4 Good Laboratory Practices for Nonclinical Studies

According to the Food and Drug Administration (FDA), if your laboratory produces or tests things like food additives, biologicals, or medical devices, then you are subject to follow the FDA’s Code of Federal Regulations for good laboratory practice for nonclinical studies. If your lab produces or tests anything intended for consumption by humans or animals, this post is for you!

Getting through these codes to keep your lab compliant can be a daunting task, but is incredibly important. In this post, we will break down the requirements of the FDA for good laboratory practice for nonclinical studies. In particular, we will focus on how to keep your lab equipment compliant, since the output of any lab is dependent on functional, well-maintained equipment.

Good Laboratory Practice #1: Equipment design and location

The FDA specifies that your lab equipment should be “of appropriate design and adequate capacity to function according to the protocol.” This means that your equipment should be designed and set up for the purpose you wish to use it for. Moreover, the equipment should be located in a place that is suitable for regular “operation, inspection, cleaning, and maintenance.”

To stay compliant in this category, do your homework on all lab equipment. Talk to the manufacturer about the purpose you plan to use it for and any relevant environmental considerations of your location. This will not only ensure that you’re using the equipment correctly, but also that you are getting the most out of your purchase.

Good Laboratory Practice #2: Maintenance and calibration

Regular maintenance of your laboratory equipment is essential to keep it functioning as it was designed to. Likewise, measuring instruments should be regularly and appropriately calibrated to ensure accuracy. The FDA instructs, “equipment shall be adequately inspected, cleaned, and maintained” in order to stay compliant.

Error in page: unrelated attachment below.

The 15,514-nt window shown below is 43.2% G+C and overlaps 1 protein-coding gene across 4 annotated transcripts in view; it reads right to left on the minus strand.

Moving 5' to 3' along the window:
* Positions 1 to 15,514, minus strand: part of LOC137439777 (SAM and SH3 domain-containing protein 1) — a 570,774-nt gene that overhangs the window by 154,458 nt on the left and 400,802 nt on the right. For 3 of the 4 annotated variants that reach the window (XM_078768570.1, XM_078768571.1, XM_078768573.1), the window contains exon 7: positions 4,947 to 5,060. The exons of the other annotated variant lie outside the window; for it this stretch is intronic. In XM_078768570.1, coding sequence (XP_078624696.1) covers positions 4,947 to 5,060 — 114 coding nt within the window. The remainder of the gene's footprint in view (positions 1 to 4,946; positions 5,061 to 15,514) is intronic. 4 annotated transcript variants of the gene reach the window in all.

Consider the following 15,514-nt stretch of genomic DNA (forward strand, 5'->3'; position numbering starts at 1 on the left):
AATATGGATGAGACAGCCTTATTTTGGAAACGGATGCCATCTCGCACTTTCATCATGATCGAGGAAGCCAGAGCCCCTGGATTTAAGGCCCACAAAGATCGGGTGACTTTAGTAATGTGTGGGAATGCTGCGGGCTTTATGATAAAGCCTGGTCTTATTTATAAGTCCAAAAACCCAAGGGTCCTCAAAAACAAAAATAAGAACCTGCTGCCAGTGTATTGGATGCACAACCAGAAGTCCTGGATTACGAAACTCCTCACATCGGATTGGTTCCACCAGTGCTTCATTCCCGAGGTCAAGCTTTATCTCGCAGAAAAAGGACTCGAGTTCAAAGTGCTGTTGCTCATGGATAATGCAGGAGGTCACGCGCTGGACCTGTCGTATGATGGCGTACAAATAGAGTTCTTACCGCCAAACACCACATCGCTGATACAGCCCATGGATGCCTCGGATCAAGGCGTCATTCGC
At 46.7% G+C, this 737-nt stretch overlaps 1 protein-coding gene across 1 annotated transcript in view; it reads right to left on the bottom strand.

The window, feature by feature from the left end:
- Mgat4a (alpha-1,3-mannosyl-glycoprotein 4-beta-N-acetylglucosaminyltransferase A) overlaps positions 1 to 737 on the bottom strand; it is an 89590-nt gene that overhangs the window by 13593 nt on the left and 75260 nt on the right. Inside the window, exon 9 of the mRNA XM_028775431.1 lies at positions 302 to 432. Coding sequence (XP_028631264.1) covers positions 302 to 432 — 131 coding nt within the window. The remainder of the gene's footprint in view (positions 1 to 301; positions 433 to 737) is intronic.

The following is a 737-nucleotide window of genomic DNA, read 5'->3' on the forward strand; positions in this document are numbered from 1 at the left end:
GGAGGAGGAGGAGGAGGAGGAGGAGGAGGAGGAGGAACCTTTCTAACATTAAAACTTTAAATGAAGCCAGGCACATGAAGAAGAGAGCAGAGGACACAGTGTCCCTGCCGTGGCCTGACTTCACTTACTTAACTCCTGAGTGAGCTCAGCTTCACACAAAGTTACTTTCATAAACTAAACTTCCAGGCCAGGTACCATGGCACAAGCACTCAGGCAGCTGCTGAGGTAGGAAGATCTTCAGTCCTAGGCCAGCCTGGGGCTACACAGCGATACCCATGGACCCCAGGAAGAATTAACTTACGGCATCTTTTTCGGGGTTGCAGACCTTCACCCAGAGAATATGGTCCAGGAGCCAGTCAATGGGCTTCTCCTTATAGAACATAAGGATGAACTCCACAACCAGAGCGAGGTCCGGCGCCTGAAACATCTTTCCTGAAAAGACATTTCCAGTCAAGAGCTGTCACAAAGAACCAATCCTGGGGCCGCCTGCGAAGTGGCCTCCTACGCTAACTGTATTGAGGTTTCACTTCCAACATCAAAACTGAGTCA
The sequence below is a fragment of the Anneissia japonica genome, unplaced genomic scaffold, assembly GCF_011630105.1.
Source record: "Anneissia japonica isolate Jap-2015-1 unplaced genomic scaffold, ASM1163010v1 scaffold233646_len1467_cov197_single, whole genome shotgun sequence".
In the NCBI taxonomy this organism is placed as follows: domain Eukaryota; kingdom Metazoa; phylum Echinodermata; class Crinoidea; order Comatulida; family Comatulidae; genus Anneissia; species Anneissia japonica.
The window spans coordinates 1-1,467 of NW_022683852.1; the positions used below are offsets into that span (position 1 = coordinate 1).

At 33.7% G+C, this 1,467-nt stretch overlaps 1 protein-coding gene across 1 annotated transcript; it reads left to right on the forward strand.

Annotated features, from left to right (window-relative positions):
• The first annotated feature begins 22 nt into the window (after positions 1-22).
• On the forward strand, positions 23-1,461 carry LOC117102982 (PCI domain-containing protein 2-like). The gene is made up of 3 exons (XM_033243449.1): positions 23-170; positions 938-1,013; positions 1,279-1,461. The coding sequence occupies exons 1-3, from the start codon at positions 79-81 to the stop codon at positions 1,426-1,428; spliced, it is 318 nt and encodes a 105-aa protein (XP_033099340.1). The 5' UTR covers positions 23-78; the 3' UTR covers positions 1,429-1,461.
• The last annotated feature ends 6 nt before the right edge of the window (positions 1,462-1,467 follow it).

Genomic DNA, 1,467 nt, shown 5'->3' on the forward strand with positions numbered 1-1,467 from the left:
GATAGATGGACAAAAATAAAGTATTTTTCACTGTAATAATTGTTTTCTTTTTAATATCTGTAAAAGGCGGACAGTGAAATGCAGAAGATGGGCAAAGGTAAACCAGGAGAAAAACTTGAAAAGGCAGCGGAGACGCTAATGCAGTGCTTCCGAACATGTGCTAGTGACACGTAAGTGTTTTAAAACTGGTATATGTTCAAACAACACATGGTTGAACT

Purchase from a supplier that demonstrates good communication, knowledge, and technical assistance. Service, prompt response and feedback are key elements to look for in a lab supplier. Always know where to access maintenance information for your equipment (manuals, SOPs, manufacturer website) and keep it accessible to everyone who operates it. Whenever you have questions, always contact the manufacturer for more information. When it comes to compliance with the FDA, it’s always a “‘better safe than sorry”’ situation.
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Good Laboratory Practice #3: Standard operating procedures (SOPs)

Written and readily available standard operating procedures are imperative “to insure the quality and integrity of the data generated in the course of a study,” according to the FDA. These written SOPs are a great way to standardize how equipment is operated to keep your results consistent across operators and time. Your SOPs should be designed by senior operators and approved by management with the goal to contain sufficient information. Any deviations should always be approved and documented.

The FDA requires that your SOPs define, in detail, “the methods, materials, and schedules to be used in the routine inspection, cleaning, maintenance, testing, calibration, and/or standardization of equipment.” Your written SOPs should also indicate a person “responsible for the performance of each operation,” who will serve as a go-to source for questions or issues faced during operation. 

Finally, your written SOP should also outline the steps to take in the case of equipment failure or malfunction. By outlining – in detail – your operating procedures of lab equipment, you not only ensure FDA compliance but also the standardized, appropriate usage of your equipment.

Good Laboratory Practice #4: Records

A written record of equipment operation is critical to the traceability in the event of any issues. The FDA specifies that “written records shall be maintained of all inspection, maintenance, testing, calibrating and/or standardizing operations” of your equipment. 

These records should contain the date and a description of the operation. Mechanical failure, damage, or malfunction should also be recorded and dated, as well as any repairs made to fix such issues. Some equipment will include software that can log and record such failures. Be aware of what your equipment is (and is not) capable of and how to access any such logs by talking to the manufacturer.

You can take the first step into compliance by purchasing equipment from a supplier you can communicate with and trust. Compliance to the FDA’s good laboratory practice for nonclinical studies shouldn’t need to be a headache. Following the guidelines we discussed in this post will, ultimately, help your lab equipment function smoothly and generate consistent, reliable results. 

For more information, reference Title 21 (Food and Drugs), Part 58 (Good Laboratory Practice for Nonclinical Studies) in the FDA’s electronic Code of Federal Regulations.

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For over 40 years, Lab Pro has been committed to delivering a complete laboratory solution by offering the highest quality products, chemicals, reagents, microscopes and imaging equipment for nonclinical studies performed worldwide. Come visit the biggest Lab Supply showroom in the Bay Area, or contact us online or at 888-452-2776.